Midlands


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Mid·lands

 (mĭd′ləndz)
A region of central England. It roughly corresponds to the Anglo-Saxon kingdom of Mercia and is today a highly industrialized area.

Midlands

(ˈmɪdləndz)
n
(Placename) the Midlands (functioning as plural or singular) the central counties of England, including Warwickshire, Northamptonshire, Leicestershire, Nottinghamshire, Derbyshire, Staffordshire, the former West Midlands metropolitan county, and Worcestershire: characterized by manufacturing industries

Mid•lands

(ˈmɪd ləndz)

n.pl.
the central part of England.
Translations

Midlands

[ˈmɪdləndz]
npl
the Midlands → les Midlands (comtés du centre de l'Angleterre)
in the Midlands → dans les Midlands
modif [area, region] → des Midlands; [manufacturer, club] → des Midlandsmidlife crisis [ˌmɪdlaɪfˈkraɪsɪs] ncrise f de la cinquantaine
to go through a midlife crisis → traverser la crise de la cinquantaine
References in classic literature ?
Therefore they gave you a handsome advance on your salary, and ran you off to the Midlands, where they gave you enough work to do to prevent your going to London, where you might have burst their little game up.
He had been on a tea plantation in Ceylon and a traveller in America for Italian wines; his secretaryship of the water company in Toledo had lasted longer than any of his employments; he had been a journalist and for some time had worked as police-court reporter for an evening paper; he had been sub-editor of a paper in the Midlands and editor of another on the Riviera.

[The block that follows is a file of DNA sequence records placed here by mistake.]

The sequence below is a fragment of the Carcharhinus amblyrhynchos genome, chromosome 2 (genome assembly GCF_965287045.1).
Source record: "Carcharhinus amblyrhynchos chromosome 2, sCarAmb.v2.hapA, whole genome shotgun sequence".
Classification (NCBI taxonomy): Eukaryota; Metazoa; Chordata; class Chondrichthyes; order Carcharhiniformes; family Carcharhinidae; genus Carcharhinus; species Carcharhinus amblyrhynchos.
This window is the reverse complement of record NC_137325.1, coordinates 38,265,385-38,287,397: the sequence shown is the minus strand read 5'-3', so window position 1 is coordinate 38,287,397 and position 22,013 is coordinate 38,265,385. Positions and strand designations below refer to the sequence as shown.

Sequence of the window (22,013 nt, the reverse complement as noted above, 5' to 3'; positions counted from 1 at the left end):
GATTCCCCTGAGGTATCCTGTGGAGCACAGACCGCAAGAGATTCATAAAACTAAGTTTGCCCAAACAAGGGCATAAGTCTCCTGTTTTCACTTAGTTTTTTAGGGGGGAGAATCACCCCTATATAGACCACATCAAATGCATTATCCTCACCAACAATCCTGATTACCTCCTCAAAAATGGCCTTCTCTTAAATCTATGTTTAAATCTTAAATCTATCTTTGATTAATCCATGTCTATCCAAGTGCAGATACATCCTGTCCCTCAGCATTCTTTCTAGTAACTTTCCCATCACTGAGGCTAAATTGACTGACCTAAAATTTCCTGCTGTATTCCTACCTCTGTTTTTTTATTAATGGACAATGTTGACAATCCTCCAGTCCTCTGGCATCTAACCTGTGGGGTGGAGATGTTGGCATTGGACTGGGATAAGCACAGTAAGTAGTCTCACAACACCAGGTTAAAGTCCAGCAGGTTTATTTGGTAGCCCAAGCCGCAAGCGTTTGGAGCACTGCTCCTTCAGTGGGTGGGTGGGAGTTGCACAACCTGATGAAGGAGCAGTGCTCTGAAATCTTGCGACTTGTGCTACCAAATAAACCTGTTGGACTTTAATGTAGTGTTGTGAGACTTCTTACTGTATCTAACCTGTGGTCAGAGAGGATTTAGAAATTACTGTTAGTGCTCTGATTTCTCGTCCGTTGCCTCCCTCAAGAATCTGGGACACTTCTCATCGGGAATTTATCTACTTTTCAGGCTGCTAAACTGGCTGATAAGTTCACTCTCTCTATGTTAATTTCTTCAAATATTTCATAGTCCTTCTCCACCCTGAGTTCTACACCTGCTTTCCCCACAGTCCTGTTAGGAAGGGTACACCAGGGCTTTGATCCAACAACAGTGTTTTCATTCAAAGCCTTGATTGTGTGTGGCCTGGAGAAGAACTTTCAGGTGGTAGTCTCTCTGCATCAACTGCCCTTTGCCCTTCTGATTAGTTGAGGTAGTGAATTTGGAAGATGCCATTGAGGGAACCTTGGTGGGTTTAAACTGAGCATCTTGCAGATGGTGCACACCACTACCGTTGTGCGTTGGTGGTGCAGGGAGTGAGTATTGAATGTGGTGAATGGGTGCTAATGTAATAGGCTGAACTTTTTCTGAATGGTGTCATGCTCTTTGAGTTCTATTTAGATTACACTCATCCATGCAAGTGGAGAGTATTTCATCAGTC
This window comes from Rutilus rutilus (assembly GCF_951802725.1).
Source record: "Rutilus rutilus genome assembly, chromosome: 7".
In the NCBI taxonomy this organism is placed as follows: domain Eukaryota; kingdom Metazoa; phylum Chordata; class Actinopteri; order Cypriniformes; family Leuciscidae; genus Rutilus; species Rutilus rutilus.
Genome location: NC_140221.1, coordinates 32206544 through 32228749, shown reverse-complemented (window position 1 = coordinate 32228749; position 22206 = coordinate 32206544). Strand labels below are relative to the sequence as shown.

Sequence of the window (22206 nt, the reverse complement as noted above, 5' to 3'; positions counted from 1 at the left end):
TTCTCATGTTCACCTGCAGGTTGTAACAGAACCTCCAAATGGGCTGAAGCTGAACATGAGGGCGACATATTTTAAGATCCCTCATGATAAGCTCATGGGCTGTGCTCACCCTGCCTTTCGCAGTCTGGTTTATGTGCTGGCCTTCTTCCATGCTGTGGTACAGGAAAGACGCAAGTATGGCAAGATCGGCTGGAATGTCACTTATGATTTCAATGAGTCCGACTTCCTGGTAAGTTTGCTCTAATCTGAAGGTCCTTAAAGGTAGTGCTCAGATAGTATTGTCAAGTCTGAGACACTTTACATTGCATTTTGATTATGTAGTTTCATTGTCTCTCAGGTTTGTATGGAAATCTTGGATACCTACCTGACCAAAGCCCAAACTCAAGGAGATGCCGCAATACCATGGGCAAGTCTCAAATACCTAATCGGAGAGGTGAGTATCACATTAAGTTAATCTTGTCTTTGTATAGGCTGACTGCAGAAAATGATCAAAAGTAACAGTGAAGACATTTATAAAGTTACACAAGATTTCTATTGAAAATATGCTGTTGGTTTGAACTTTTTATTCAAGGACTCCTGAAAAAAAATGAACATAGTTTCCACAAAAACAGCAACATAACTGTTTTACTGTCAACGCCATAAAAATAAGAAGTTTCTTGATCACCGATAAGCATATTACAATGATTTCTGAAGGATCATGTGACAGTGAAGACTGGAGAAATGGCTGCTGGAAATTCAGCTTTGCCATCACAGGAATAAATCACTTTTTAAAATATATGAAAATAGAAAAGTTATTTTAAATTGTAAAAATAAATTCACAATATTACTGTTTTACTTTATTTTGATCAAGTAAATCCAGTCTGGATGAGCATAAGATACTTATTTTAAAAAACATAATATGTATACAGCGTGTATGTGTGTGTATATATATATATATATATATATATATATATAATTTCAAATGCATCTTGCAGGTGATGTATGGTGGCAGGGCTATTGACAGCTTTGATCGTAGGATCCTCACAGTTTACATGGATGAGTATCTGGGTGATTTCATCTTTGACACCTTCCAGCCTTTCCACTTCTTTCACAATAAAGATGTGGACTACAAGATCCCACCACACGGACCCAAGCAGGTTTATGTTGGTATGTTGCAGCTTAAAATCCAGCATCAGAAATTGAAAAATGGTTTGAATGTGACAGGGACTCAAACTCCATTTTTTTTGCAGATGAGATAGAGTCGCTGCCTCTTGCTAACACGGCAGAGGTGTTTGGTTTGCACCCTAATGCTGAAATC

Lord Camperdown was down in the Midlands for a day's hunting, and Helene had ensured their seclusion from any one who might drop in by a whispered word to the hail porter as they passed into the house.
"We may be, for our branch of the family comes from the Midlands."
If she is not quite convalescent you will find that a hint that we were about to telegraph to a young electrician in the Midlands would probably complete the cure.
The four on this side are all workers, three of them in the service of the bailiff of Sir Baldwin Redvers, and the other, he with the sheepskin, is, as I hear, a villein from the midlands who hath run from his master.
"Don't you think 'twould have been better for us to wait till you were quite settled in your midland farm?" she once asked timidly.
The actual result was the development of three groups of dialects, the Southern, Midland (divided into East and West) and Northern, all differing among themselves in forms and even in vocabulary.
I FIRST HEARD OF Antonia on what seemed to me an interminable journey across the great midland plain of North America.
He heard that about half the members of the government had gathered at Birmingham, and that enormous quantities of high explo- sives were being prepared to be used in automatic mines across the Midland counties.
It lies among those low spurs of the Alleghanies which cover the midland counties of New York, and it is a little east of a meridional line drawn through the centre of the State.
The ride to Stone Court, which Fred and Rosamond took the next morning, lay through a pretty bit of midland landscape, almost all meadows and pastures, with hedgerows still allowed to grow in bushy beauty and to spread out coral fruit for the birds.

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